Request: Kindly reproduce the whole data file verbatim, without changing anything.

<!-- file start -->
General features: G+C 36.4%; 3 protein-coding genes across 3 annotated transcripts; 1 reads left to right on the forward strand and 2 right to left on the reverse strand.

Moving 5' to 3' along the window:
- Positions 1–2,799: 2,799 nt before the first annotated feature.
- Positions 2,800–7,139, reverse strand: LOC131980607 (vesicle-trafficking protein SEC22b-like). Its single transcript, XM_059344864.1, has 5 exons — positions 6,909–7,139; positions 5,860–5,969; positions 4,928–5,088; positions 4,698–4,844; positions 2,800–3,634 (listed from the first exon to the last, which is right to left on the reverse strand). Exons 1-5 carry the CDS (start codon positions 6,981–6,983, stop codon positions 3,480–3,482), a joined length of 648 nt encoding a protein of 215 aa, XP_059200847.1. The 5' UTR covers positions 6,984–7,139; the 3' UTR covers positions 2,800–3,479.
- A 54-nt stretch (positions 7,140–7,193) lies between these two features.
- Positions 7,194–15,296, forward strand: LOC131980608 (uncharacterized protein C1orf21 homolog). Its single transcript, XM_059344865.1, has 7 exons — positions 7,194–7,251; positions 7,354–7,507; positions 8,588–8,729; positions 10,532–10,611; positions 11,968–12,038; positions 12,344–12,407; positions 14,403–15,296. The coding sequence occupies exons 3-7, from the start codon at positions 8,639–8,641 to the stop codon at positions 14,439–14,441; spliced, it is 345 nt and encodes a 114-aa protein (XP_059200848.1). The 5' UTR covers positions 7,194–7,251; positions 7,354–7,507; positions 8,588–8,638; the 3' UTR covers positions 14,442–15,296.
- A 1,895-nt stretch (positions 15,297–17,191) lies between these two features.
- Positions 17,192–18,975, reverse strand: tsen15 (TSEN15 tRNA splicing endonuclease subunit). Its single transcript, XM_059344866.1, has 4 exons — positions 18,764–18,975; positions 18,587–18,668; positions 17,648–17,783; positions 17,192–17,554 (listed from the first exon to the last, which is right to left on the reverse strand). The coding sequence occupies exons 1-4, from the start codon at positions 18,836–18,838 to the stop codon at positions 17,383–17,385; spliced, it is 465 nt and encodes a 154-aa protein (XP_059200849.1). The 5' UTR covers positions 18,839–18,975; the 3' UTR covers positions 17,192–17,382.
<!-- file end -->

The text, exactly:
General features: G+C 36.4%; 3 protein-coding genes across 3 annotated transcripts; 1 reads left to right on the forward strand and 2 right to left on the reverse strand.

Moving 5' to 3' along the window:
- Positions 1–2,799: 2,799 nt before the first annotated feature.
- Positions 2,800–7,139, reverse strand: LOC131980607 (vesicle-trafficking protein SEC22b-like). Its single transcript, XM_059344864.1, has 5 exons — positions 6,909–7,139; positions 5,860–5,969; positions 4,928–5,088; positions 4,698–4,844; positions 2,800–3,634 (listed from the first exon to the last, which is right to left on the reverse strand). Exons 1-5 carry the CDS (start codon positions 6,981–6,983, stop codon positions 3,480–3,482), a joined length of 648 nt encoding a protein of 215 aa, XP_059200847.1. The 5' UTR covers positions 6,984–7,139; the 3' UTR covers positions 2,800–3,479.
- A 54-nt stretch (positions 7,140–7,193) lies between these two features.
- Positions 7,194–15,296, forward strand: LOC131980608 (uncharacterized protein C1orf21 homolog). Its single transcript, XM_059344865.1, has 7 exons — positions 7,194–7,251; positions 7,354–7,507; positions 8,588–8,729; positions 10,532–10,611; positions 11,968–12,038; positions 12,344–12,407; positions 14,403–15,296. The coding sequence occupies exons 3-7, from the start codon at positions 8,639–8,641 to the stop codon at positions 14,439–14,441; spliced, it is 345 nt and encodes a 114-aa protein (XP_059200848.1). The 5' UTR covers positions 7,194–7,251; positions 7,354–7,507; positions 8,588–8,638; the 3' UTR covers positions 14,442–15,296.
- A 1,895-nt stretch (positions 15,297–17,191) lies between these two features.
- Positions 17,192–18,975, reverse strand: tsen15 (TSEN15 tRNA splicing endonuclease subunit). Its single transcript, XM_059344866.1, has 4 exons — positions 18,764–18,975; positions 18,587–18,668; positions 17,648–17,783; positions 17,192–17,554 (listed from the first exon to the last, which is right to left on the reverse strand). The coding sequence occupies exons 1-4, from the start codon at positions 18,836–18,838 to the stop codon at positions 17,383–17,385; spliced, it is 465 nt and encodes a 154-aa protein (XP_059200849.1). The 5' UTR covers positions 18,839–18,975; the 3' UTR covers positions 17,192–17,382.